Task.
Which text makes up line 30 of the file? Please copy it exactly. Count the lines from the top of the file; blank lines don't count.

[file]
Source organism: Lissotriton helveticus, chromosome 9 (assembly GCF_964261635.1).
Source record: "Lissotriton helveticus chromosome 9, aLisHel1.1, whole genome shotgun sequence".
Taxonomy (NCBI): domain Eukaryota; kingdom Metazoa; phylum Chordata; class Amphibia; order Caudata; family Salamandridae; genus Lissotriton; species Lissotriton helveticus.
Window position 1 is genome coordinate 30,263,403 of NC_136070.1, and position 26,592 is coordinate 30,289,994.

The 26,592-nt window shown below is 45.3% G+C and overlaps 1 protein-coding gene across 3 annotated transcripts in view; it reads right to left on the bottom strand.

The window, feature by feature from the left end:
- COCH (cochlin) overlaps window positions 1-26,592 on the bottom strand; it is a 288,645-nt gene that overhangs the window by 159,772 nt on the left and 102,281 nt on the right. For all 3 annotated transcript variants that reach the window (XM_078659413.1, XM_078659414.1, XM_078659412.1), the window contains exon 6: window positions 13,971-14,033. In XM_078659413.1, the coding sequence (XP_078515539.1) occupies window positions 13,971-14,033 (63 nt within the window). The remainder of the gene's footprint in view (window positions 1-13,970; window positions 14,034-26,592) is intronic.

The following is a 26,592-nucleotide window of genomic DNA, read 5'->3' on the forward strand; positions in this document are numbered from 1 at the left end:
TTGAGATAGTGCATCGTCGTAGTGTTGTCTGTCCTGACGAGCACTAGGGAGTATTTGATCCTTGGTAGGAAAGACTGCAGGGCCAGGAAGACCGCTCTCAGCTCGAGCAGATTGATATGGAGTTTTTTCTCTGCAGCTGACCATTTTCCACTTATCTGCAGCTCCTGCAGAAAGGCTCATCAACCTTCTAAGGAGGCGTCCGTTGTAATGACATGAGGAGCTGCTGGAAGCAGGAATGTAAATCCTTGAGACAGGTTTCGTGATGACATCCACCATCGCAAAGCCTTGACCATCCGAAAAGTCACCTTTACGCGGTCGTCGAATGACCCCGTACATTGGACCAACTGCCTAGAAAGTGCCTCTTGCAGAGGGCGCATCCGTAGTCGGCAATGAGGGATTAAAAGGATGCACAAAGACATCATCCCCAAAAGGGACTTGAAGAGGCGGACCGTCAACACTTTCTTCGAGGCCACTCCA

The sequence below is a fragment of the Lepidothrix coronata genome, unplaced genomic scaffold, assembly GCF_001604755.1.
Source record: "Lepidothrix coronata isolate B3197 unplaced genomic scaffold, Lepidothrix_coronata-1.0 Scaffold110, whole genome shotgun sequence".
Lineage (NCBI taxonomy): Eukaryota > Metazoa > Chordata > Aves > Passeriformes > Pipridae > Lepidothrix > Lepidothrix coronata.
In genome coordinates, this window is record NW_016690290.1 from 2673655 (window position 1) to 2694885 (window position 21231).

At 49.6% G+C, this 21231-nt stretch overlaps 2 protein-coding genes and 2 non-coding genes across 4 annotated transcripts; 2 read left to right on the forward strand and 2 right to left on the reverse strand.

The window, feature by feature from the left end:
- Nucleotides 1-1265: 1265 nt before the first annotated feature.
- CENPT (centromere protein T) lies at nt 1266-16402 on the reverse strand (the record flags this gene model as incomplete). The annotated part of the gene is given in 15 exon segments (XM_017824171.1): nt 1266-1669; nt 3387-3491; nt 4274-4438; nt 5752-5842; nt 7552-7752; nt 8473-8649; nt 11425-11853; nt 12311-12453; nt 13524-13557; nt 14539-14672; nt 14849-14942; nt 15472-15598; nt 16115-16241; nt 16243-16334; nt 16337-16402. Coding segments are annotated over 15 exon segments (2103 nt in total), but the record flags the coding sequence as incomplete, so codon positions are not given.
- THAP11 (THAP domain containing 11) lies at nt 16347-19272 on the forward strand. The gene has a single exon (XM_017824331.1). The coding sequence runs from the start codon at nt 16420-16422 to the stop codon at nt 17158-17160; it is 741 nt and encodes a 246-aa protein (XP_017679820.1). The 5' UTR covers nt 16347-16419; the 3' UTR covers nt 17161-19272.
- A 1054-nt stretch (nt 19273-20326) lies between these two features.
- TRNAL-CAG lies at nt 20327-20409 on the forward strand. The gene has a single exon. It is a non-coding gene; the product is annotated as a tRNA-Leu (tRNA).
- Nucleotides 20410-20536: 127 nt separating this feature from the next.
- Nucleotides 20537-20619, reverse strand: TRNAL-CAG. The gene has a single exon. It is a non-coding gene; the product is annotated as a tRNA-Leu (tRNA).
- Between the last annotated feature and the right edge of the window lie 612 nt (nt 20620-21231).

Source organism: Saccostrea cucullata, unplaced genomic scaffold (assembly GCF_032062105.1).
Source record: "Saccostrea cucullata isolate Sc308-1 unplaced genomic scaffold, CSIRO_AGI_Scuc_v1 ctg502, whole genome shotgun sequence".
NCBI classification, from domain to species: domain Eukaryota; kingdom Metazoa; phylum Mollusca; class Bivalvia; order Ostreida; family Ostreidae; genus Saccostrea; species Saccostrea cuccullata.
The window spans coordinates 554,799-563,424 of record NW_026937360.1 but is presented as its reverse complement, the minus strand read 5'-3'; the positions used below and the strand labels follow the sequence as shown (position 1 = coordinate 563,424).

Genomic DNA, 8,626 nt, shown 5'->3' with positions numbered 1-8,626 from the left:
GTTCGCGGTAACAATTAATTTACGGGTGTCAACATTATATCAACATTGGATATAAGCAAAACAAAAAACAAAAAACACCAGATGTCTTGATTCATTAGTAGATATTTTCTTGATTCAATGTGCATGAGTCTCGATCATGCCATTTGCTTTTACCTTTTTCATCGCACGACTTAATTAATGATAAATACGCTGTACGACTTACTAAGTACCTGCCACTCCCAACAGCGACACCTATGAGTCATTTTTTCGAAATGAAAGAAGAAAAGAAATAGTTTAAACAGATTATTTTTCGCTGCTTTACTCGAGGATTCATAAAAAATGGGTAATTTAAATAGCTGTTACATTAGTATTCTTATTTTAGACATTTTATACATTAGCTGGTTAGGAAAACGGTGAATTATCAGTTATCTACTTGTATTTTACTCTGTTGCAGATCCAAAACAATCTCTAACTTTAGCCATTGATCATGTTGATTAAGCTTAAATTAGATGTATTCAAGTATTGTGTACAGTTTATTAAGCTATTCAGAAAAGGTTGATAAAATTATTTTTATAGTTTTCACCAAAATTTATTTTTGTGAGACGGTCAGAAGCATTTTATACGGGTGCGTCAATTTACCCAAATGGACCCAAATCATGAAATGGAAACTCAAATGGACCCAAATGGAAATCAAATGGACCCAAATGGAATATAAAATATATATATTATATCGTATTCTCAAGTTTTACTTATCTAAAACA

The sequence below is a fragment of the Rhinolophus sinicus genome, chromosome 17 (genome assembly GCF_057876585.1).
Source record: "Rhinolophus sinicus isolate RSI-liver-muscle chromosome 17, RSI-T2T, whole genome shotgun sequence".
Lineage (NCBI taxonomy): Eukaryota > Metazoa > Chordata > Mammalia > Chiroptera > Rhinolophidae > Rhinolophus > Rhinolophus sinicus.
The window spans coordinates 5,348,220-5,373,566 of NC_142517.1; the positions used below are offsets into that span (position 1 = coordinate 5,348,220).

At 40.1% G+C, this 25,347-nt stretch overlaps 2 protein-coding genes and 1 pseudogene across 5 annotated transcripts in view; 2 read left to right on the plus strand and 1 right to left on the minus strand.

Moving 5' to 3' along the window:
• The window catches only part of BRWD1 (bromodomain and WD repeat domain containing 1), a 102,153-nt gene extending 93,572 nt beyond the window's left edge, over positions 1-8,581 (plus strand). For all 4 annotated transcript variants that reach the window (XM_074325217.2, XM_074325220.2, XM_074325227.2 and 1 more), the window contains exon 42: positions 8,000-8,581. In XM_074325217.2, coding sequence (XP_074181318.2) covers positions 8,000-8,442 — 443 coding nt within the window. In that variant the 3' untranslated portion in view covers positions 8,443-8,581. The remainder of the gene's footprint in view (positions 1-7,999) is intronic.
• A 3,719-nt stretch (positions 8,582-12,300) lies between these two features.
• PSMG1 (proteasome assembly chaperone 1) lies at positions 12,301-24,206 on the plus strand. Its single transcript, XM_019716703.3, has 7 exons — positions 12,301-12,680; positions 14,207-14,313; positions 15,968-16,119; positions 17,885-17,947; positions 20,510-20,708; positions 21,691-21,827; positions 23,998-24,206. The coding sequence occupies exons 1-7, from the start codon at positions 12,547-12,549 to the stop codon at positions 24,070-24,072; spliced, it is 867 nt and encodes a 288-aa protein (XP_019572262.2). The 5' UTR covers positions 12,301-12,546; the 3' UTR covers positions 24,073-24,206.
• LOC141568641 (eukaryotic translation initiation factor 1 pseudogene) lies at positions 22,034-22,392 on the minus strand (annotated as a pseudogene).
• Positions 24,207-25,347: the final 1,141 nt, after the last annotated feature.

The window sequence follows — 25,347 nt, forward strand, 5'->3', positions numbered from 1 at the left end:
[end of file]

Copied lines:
The sequence below is a fragment of the Rhinolophus sinicus genome, chromosome 17 (genome assembly GCF_057876585.1).